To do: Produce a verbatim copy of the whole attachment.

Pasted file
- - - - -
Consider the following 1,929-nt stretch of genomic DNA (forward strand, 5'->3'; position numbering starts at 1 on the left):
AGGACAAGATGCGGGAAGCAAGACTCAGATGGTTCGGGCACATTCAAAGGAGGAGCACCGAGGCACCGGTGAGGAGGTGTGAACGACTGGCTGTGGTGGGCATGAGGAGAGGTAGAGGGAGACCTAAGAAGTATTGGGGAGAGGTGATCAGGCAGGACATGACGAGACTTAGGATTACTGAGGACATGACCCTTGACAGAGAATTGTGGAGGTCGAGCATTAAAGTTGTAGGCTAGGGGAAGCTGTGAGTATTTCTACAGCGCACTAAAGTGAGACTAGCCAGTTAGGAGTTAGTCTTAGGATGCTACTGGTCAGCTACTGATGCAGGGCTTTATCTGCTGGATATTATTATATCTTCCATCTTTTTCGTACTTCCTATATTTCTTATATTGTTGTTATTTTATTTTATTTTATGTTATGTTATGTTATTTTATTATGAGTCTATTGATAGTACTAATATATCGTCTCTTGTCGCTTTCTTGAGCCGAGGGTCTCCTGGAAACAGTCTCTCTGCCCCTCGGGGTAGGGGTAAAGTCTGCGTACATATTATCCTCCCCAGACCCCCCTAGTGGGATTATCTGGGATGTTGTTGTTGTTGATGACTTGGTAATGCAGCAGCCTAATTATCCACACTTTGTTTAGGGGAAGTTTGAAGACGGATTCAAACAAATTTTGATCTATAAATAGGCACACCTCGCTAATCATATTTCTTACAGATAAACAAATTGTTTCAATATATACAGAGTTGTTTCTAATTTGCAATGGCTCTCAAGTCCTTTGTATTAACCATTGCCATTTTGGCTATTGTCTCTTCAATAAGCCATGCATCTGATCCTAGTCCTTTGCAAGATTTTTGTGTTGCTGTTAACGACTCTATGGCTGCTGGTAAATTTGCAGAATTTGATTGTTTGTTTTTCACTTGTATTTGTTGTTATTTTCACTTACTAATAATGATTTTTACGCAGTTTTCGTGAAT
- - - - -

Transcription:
Consider the following 1,929-nt stretch of genomic DNA (forward strand, 5'->3'; position numbering starts at 1 on the left):
AGGACAAGATGCGGGAAGCAAGACTCAGATGGTTCGGGCACATTCAAAGGAGGAGCACCGAGGCACCGGTGAGGAGGTGTGAACGACTGGCTGTGGTGGGCATGAGGAGAGGTAGAGGGAGACCTAAGAAGTATTGGGGAGAGGTGATCAGGCAGGACATGACGAGACTTAGGATTACTGAGGACATGACCCTTGACAGAGAATTGTGGAGGTCGAGCATTAAAGTTGTAGGCTAGGGGAAGCTGTGAGTATTTCTACAGCGCACTAAAGTGAGACTAGCCAGTTAGGAGTTAGTCTTAGGATGCTACTGGTCAGCTACTGATGCAGGGCTTTATCTGCTGGATATTATTATATCTTCCATCTTTTTCGTACTTCCTATATTTCTTATATTGTTGTTATTTTATTTTATTTTATGTTATGTTATGTTATTTTATTATGAGTCTATTGATAGTACTAATATATCGTCTCTTGTCGCTTTCTTGAGCCGAGGGTCTCCTGGAAACAGTCTCTCTGCCCCTCGGGGTAGGGGTAAAGTCTGCGTACATATTATCCTCCCCAGACCCCCCTAGTGGGATTATCTGGGATGTTGTTGTTGTTGATGACTTGGTAATGCAGCAGCCTAATTATCCACACTTTGTTTAGGGGAAGTTTGAAGACGGATTCAAACAAATTTTGATCTATAAATAGGCACACCTCGCTAATCATATTTCTTACAGATAAACAAATTGTTTCAATATATACAGAGTTGTTTCTAATTTGCAATGGCTCTCAAGTCCTTTGTATTAACCATTGCCATTTTGGCTATTGTCTCTTCAATAAGCCATGCATCTGATCCTAGTCCTTTGCAAGATTTTTGTGTTGCTGTTAACGACTCTATGGCTGCTGGTAAATTTGCAGAATTTGATTGTTTGTTTTTCACTTGTATTTGTTGTTATTTTCACTTACTAATAATGATTTTTACGCAGTTTTCGTGAAT